Claims (16)

1 A plant cell having wall means defining a space to accommodate the root of a growing plant or plants, characterised in that the profile of the cell as seen in plan view is generally triangular.
2 A plant cell according to claim 1 characterised in that said profile is that of an equilateral triangle.
3 A plant cell according to claim 1 or claim 2 characterised in that the profile of the cell as seen in plan view is generally triangular both at its upper and lower ends.
4 A plant cell according to any one of the preceding claims characterised in that the cell tapers in width in the downward direction, with respect to the normal upright attitude of the cell.
5 A plant cell according to claim 4 characterised in that the width to depth ratio of the cell lies in the range of 0.3 to 0.8 and preferably in the range 0.5 to 0.6.
6 A plant cell according to claim 4 or claim 5 characterised in that the ratio of the widths of the plant cell measured at the top and the bottom thereof lies in the range from 1.5 to 3.0.
7 A plant cell according to any one of the preceding claims characterised in that the base of the cell is largely open to permit roots to grow therethrough.
8 A plant cell substantially as described herein with reference to the accompanying drawings.
9 A tray of plant cells characterised in that said cells are as defined in any one of the preceding claims.
10 A tray according to claim 9 characterised in that said cells are arranged in rows with successive cells offset laterally alternately one way and the other with respect to the longitudinal axis of the row.
11 A tray according to claim 9 or claim 10 characterised in that successive cells in a row are arranged with one side of the triangle of the cell extending lengthwise of the longitudinal axis of the row, and said one side being located alternately on one side and the other of the centre line of the row, in successive cells in the row.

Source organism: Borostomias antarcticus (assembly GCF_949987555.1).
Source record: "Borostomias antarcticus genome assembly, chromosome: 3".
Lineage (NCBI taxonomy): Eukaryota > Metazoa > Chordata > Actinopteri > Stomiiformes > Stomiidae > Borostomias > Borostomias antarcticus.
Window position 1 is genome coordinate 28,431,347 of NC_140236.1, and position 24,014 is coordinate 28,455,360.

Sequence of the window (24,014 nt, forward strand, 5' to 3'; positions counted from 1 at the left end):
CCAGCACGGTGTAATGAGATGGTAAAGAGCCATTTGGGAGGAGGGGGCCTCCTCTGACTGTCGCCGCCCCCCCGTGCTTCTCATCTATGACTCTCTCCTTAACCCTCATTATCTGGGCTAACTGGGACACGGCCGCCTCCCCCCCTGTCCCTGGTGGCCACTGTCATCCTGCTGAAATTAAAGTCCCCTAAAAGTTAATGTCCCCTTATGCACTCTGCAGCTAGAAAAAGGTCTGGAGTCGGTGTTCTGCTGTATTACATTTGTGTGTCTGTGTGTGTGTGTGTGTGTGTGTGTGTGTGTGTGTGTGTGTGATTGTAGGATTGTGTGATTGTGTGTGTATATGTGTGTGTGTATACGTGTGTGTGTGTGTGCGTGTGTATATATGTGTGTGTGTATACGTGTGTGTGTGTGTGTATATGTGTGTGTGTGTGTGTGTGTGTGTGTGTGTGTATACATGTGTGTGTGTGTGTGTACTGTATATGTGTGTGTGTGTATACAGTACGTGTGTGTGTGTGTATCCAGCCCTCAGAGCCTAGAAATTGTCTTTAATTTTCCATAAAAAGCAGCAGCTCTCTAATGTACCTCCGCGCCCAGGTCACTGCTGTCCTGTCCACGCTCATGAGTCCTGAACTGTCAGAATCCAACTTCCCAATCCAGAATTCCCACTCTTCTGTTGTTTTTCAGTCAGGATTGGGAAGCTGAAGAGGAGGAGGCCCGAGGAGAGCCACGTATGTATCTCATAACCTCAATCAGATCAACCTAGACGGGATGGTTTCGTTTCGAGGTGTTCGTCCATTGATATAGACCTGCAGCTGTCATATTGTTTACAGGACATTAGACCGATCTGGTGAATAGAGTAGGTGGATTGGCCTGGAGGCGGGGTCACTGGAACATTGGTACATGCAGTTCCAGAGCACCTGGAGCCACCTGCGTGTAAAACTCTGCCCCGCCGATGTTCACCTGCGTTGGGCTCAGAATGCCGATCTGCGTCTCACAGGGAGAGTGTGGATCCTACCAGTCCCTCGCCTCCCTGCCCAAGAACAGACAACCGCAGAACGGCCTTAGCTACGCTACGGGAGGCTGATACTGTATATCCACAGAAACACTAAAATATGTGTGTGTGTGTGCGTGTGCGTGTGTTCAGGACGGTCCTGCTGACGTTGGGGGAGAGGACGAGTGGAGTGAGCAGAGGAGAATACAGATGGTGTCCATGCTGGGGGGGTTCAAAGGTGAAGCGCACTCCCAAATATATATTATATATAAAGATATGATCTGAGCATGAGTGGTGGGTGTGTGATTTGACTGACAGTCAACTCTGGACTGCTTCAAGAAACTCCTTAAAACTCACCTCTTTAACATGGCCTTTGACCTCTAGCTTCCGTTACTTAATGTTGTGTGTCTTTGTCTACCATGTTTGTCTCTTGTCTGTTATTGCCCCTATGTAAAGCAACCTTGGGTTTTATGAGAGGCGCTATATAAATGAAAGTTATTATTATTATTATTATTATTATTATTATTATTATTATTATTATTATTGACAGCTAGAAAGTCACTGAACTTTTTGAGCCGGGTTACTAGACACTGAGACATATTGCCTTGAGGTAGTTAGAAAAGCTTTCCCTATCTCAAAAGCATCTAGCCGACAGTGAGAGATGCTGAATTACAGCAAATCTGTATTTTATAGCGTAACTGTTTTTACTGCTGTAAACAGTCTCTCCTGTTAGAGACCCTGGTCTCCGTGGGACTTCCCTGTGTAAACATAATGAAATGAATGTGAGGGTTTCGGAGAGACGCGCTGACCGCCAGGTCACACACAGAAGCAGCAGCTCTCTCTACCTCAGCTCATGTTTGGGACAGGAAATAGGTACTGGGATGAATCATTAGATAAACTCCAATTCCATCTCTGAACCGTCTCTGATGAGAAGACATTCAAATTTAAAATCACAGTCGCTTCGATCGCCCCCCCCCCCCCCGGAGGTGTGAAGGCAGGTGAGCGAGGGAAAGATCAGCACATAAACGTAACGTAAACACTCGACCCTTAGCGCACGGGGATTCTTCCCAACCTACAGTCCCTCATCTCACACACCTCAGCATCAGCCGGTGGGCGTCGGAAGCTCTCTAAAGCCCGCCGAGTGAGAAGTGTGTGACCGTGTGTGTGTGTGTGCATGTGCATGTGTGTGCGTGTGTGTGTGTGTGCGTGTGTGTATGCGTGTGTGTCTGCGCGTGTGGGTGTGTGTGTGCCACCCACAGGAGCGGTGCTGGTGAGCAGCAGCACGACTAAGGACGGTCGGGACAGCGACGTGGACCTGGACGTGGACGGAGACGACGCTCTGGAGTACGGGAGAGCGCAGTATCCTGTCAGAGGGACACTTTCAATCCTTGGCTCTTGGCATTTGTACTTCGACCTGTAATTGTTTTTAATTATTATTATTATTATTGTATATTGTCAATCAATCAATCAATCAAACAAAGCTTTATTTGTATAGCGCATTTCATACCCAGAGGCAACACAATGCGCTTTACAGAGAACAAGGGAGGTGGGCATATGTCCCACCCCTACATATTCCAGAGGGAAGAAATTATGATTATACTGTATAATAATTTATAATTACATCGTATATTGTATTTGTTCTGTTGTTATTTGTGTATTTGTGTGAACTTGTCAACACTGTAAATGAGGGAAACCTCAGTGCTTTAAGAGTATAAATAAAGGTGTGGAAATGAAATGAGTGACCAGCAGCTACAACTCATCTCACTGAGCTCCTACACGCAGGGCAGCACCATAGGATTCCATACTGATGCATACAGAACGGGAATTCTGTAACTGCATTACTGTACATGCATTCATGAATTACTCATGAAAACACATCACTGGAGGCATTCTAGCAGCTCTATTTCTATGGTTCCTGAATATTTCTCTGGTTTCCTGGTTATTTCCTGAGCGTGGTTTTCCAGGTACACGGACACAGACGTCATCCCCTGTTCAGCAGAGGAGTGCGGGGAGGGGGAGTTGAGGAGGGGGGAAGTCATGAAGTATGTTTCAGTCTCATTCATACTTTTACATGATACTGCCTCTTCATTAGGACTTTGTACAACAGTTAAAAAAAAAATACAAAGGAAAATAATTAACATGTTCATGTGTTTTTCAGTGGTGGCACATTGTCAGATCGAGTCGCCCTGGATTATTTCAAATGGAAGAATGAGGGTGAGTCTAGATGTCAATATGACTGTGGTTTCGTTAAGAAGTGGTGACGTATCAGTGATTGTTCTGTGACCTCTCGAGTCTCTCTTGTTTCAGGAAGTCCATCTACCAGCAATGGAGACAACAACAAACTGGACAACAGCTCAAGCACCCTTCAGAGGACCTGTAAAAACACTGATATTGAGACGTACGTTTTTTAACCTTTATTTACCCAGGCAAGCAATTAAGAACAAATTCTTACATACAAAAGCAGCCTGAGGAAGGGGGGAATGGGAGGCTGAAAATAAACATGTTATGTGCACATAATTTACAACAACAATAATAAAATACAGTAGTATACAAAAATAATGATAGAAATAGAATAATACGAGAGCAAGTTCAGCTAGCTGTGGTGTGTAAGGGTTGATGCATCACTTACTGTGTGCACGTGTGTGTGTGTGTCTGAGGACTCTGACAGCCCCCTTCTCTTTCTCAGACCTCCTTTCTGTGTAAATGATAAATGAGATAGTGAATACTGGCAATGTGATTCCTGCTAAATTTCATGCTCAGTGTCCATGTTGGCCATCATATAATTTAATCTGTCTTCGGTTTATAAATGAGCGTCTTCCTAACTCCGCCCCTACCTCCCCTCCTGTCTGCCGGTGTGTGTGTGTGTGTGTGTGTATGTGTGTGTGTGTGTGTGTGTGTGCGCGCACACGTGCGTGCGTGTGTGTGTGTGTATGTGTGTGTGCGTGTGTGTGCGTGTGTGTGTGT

12 A tray according to claim 10 characterised in that said cell rows overlap as viewed longitudinally of the row.
13 A tray according to any one of claimsl0 to 12 characterised in that said cells are also arranged in rows extending laterally with respect to said first rows, the cells in one of said second rows overlapping with the cells of an adjacent one of said second rows.
14 A tray according to any one of claims 9 to 13 characterised in that the tray is formed as a plastic moulding and a downwardly extending skirt or flange is provided on at least two sides of the tray, the lower edges of said flanges being at the same level or lower than the bases of the cells.
15 A tray of plant cells substantially as described herein with reference to and as shown in the accompanying drawings.
16 A plant feed member for a planting machine comprising a series of longitudinally spaced cells, characterised in that said cells are as defined in any one of claims 1 to 8.
GB8827009A 1987-11-19 1988-11-18 Propagation tray Withdrawn GB2212376A (en)

Priority Applications (1)

Application Number Priority Date Filing Date Title